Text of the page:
Have you noticed that what their friends are doing, wearing or saying has suddenly become super important? Friends and peer groups become much more influential at this age and peer pressure is likely to rear its head too. Get to know your tween’s friends, and their families if you can. Having a relationship with your kids’ friends can help you navigate through any tricky friend situations that may arise.

7. Don’t Ignore Pop Culture

Tweens are one of the most marketed to age groups, and sadly most popular culture pushes tweens to grow up too fast. Promoted role models are much older and more sophisticated, exposing them to ideas they may not be ready for. As tweens are trying to figure out who they are, and create their own sense of self, they can be easily influenced by this media and marketing.

Start brushing up on your pop stars and movies now so you at least have some idea what may be influencing your kids. They need you to help them work out what is, and isn’t, appropriate.

8. Looking After Themselves

Teach your tween to look after themselves. Explain why good hygiene, healthy eating habits, exercise, and getting enough sleep are important and find ways to make this work as part of your tween’s daily routine.

9. Be a Role Model
Now more than ever, the idea that I set the tone in my family seems so important. Tweens understand pretty much everything we say and do, and they are soaking up all that information and trying it on for size. Being a role model can be hard, and we all have bad days, but how we react to those difficult moments is probably the most important example we can provide our kids.

Look for the Positives

The more I read and talk about parenting tweens, and the deeper I get into the journey, the more I feel this time is a gift.

It feels like an in-between time. A time when my girls can understand so much more and I have the potential to teach them so many things, to really instill our family values, and to give them the strong foundation they need to grow into kind, thoughtful, confident adults, while they still care about my ideas and opinions!

It also feels like the time to really work on our relationship, to really build that closeness and connection that will hopefully keep us together through the rocky teenage years.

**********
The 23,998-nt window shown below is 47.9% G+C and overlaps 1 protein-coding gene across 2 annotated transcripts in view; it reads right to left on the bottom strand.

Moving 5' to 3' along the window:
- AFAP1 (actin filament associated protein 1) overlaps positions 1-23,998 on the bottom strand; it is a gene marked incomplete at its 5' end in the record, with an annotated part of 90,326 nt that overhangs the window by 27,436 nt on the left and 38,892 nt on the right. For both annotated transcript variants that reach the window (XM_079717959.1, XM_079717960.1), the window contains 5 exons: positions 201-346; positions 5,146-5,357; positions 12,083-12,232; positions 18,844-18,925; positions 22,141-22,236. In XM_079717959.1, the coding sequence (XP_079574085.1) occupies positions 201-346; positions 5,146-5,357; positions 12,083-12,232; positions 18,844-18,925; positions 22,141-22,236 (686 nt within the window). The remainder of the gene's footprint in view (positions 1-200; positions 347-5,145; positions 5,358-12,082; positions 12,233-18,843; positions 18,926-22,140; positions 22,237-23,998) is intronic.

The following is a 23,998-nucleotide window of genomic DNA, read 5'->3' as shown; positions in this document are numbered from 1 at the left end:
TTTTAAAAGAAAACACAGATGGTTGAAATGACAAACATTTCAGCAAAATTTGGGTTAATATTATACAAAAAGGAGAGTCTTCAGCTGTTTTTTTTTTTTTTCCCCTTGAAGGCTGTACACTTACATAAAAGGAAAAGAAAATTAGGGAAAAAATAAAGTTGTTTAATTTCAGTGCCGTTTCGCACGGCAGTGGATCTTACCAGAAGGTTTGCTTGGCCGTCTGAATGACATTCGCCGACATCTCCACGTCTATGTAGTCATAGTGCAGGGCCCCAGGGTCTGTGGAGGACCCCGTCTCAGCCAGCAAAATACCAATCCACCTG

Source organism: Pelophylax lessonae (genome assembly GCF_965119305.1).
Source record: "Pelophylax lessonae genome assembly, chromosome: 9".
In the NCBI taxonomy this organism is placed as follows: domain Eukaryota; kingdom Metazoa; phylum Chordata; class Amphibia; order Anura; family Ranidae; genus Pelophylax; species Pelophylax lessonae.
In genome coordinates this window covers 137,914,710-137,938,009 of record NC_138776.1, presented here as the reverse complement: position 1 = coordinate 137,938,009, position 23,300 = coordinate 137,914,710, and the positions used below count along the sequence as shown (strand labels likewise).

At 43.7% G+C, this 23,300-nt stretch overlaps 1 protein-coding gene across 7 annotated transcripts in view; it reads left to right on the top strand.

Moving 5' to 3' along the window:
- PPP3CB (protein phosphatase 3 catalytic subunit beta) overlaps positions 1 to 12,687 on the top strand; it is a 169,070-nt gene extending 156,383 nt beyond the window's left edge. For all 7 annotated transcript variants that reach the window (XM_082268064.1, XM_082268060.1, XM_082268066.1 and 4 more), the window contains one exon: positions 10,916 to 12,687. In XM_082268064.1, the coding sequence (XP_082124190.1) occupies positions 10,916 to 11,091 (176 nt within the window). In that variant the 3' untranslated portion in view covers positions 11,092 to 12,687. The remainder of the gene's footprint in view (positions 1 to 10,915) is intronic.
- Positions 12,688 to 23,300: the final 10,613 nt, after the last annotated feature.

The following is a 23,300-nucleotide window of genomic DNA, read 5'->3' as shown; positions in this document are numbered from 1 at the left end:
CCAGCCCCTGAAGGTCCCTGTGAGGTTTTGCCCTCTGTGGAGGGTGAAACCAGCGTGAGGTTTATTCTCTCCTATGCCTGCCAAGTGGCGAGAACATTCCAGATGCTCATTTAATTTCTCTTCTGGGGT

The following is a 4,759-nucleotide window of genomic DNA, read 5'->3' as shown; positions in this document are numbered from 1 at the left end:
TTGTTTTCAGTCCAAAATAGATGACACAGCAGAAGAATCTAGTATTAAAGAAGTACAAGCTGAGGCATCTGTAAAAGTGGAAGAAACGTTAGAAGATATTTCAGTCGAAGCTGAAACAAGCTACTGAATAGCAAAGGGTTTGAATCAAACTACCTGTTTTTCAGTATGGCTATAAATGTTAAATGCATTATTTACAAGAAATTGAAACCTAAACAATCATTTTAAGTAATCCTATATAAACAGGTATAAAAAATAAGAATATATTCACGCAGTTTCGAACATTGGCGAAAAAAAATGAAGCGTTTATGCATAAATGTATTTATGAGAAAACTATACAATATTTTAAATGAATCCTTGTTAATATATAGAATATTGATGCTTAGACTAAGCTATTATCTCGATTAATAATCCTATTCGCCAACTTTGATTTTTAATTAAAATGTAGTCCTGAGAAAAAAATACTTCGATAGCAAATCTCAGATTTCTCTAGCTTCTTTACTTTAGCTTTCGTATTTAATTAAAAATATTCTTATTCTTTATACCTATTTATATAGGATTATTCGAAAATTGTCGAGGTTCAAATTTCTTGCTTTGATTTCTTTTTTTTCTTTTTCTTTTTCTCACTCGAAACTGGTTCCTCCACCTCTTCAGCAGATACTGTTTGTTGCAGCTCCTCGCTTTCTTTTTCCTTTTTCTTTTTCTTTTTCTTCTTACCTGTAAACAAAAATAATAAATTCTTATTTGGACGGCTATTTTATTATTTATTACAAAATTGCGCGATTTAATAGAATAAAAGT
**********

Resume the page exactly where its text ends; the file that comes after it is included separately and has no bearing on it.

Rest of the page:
I see the tween years as the time to shower my kids with love and attention, to show them how proud I am of them, to remind them how strong and clever they are and how much they mean to me. 

I don’t always get it right, but I am trying not to waste the tween years yelling, or worrying, or counting the number of times they roll their eyes, and instead make a real effort to connect and make a difference while I can.


  1. Aside from looking after themselves, it sounds a lot like what we try to do with all ages – listen, connect, pick your battles. Good advice all around!

    1. It really is quite similar to parenting little kids I’ve found… though with the added bonus of extra understanding and self control thrown in!

  2. Awesome tips! I especially love ‘expect more, accept less’ and ‘know their friends’. My tween starts Middle School in the fall and I know it will be more difficult to keep up with her life in a new school, new friends, but oh so important to do so. Great post!

    1. I find it so difficult to keep up with all the friends and social stuff… I found out that one of my twins have a ‘boy friend’ at the end of last year and it took me a while to get enough information from reliable sources that this was in name only… in fact they didn’t even talk to each other or play together, let alone anything else, but just the same it was an important influence!
      Good luck with middle school!